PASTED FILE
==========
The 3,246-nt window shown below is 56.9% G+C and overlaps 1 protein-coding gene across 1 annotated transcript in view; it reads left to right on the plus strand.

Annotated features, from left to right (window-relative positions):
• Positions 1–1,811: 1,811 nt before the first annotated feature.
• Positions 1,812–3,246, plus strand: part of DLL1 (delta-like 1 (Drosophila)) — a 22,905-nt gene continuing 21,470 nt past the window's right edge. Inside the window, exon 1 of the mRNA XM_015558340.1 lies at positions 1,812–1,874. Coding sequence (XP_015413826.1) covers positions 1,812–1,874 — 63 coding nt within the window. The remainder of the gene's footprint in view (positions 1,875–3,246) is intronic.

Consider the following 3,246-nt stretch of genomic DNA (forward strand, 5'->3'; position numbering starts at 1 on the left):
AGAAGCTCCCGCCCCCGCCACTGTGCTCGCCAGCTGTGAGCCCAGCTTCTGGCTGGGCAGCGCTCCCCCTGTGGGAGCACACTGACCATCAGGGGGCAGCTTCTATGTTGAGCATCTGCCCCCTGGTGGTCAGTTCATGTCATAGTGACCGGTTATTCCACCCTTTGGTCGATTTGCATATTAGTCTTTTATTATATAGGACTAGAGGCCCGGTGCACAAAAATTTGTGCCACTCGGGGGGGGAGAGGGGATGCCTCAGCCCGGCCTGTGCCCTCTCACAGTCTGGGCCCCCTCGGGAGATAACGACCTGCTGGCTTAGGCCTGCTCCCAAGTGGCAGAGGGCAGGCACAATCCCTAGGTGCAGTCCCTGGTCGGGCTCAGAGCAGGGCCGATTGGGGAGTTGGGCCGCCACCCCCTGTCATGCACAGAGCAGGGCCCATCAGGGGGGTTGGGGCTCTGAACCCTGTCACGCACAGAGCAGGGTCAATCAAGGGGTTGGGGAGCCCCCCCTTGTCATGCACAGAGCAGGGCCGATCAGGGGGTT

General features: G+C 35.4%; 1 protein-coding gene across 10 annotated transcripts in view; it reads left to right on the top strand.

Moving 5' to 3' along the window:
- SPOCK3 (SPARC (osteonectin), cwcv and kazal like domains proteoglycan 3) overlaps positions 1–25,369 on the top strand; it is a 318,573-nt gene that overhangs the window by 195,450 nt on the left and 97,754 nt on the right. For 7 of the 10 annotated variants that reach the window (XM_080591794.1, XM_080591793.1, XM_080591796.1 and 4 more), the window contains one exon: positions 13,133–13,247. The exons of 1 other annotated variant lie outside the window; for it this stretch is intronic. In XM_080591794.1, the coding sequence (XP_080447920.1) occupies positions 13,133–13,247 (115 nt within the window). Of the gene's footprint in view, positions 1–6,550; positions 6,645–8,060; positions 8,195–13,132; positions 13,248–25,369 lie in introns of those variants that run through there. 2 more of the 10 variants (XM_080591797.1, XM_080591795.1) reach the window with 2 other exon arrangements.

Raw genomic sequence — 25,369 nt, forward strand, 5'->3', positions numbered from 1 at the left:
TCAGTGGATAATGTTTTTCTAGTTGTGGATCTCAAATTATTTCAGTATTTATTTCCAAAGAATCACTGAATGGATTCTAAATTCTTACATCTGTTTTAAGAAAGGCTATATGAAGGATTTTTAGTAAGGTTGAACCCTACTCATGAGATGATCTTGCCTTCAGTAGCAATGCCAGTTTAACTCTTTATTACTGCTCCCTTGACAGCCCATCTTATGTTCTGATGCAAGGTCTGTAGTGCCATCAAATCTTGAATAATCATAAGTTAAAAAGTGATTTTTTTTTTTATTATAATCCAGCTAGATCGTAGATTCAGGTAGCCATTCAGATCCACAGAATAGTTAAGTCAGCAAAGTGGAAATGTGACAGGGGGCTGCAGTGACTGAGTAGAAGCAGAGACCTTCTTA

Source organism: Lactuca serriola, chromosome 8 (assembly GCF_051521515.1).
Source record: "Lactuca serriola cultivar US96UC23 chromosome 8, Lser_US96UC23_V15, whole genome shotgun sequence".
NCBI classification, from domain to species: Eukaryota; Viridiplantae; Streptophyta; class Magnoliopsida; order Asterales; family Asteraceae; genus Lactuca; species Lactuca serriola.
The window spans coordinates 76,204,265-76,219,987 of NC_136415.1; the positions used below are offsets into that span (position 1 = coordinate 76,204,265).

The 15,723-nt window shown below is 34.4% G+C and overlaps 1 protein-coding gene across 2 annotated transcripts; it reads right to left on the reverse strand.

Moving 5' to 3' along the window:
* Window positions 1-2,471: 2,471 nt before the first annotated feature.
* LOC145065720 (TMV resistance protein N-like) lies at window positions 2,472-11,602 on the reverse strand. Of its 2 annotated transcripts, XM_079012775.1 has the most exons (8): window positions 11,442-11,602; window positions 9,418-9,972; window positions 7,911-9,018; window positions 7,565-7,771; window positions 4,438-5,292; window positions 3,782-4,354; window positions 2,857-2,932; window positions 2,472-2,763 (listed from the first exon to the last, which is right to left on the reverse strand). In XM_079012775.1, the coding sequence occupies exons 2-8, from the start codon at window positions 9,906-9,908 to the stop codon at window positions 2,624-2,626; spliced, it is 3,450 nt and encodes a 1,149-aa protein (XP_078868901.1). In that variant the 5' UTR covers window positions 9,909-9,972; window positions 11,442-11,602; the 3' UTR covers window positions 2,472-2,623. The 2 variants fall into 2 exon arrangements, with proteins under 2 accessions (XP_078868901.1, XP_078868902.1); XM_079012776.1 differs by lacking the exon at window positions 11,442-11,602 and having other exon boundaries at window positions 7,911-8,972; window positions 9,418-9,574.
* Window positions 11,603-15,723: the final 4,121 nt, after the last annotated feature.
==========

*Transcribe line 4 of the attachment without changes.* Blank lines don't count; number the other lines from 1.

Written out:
• Positions 1,812–3,246, plus strand: part of DLL1 (delta-like 1 (Drosophila)) — a 22,905-nt gene continuing 21,470 nt past the window's right edge. Inside the window, exon 1 of the mRNA XM_015558340.1 lies at positions 1,812–1,874. Coding sequence (XP_015413826.1) covers positions 1,812–1,874 — 63 coding nt within the window. The remainder of the gene's footprint in view (positions 1,875–3,246) is intronic.